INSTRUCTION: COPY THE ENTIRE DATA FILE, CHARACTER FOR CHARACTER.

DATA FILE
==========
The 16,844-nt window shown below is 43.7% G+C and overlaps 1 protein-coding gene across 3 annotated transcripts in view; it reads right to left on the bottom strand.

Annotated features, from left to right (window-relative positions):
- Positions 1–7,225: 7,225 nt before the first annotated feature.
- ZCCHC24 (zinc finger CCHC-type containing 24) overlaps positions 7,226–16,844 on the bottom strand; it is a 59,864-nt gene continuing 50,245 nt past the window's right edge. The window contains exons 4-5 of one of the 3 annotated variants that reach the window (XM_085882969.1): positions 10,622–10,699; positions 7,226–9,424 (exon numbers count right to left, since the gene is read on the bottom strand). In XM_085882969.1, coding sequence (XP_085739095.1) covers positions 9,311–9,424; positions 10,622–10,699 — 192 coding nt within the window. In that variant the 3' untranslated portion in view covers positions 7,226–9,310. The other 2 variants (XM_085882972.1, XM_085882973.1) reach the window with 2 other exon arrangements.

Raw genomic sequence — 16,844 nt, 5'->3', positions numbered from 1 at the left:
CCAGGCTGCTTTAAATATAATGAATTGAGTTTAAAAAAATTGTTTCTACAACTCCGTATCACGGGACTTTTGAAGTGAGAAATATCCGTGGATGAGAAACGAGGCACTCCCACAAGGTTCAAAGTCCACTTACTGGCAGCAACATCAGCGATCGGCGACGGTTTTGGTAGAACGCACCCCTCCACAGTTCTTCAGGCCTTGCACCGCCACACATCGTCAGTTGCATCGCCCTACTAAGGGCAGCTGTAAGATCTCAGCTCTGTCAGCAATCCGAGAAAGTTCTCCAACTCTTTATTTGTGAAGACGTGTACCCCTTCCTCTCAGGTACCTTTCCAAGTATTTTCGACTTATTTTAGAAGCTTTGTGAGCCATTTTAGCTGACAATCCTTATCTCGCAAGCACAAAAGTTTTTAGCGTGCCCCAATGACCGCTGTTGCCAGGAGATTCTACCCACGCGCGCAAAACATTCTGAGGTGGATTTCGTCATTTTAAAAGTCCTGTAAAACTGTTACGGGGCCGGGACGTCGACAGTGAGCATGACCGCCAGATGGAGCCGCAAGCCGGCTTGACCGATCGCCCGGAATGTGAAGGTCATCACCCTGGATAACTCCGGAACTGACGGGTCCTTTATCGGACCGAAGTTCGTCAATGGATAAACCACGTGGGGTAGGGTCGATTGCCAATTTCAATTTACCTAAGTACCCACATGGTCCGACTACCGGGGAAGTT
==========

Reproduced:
The 16,844-nt window shown below is 43.7% G+C and overlaps 1 protein-coding gene across 3 annotated transcripts in view; it reads right to left on the bottom strand.

Annotated features, from left to right (window-relative positions):
- Positions 1–7,225: 7,225 nt before the first annotated feature.
- ZCCHC24 (zinc finger CCHC-type containing 24) overlaps positions 7,226–16,844 on the bottom strand; it is a 59,864-nt gene continuing 50,245 nt past the window's right edge. The window contains exons 4-5 of one of the 3 annotated variants that reach the window (XM_085882969.1): positions 10,622–10,699; positions 7,226–9,424 (exon numbers count right to left, since the gene is read on the bottom strand). In XM_085882969.1, coding sequence (XP_085739095.1) covers positions 9,311–9,424; positions 10,622–10,699 — 192 coding nt within the window. In that variant the 3' untranslated portion in view covers positions 7,226–9,310. The other 2 variants (XM_085882972.1, XM_085882973.1) reach the window with 2 other exon arrangements.

Raw genomic sequence — 16,844 nt, 5'->3', positions numbered from 1 at the left:
CCAGGCTGCTTTAAATATAATGAATTGAGTTTAAAAAAATTGTTTCTACAACTCCGTATCACGGGACTTTTGAAGTGAGAAATATCCGTGGATGAGAAACGAGGCACTCCCACAAGGTTCAAAGTCCACTTACTGGCAGCAACATCAGCGATCGGCGACGGTTTTGGTAGAACGCACCCCTCCACAGTTCTTCAGGCCTTGCACCGCCACACATCGTCAGTTGCATCGCCCTACTAAGGGCAGCTGTAAGATCTCAGCTCTGTCAGCAATCCGAGAAAGTTCTCCAACTCTTTATTTGTGAAGACGTGTACCCCTTCCTCTCAGGTACCTTTCCAAGTATTTTCGACTTATTTTAGAAGCTTTGTGAGCCATTTTAGCTGACAATCCTTATCTCGCAAGCACAAAAGTTTTTAGCGTGCCCCAATGACCGCTGTTGCCAGGAGATTCTACCCACGCGCGCAAAACATTCTGAGGTGGATTTCGTCATTTTAAAAGTCCTGTAAAACTGTTACGGGGCCGGGACGTCGACAGTGAGCATGACCGCCAGATGGAGCCGCAAGCCGGCTTGACCGATCGCCCGGAATGTGAAGGTCATCACCCTGGATAACTCCGGAACTGACGGGTCCTTTATCGGACCGAAGTTCGTCAATGGATAAACCACGTGGGGTAGGGTCGATTGCCAATTTCAATTTACCTAAGTACCCACATGGTCCGACTACCGGGGAAGTT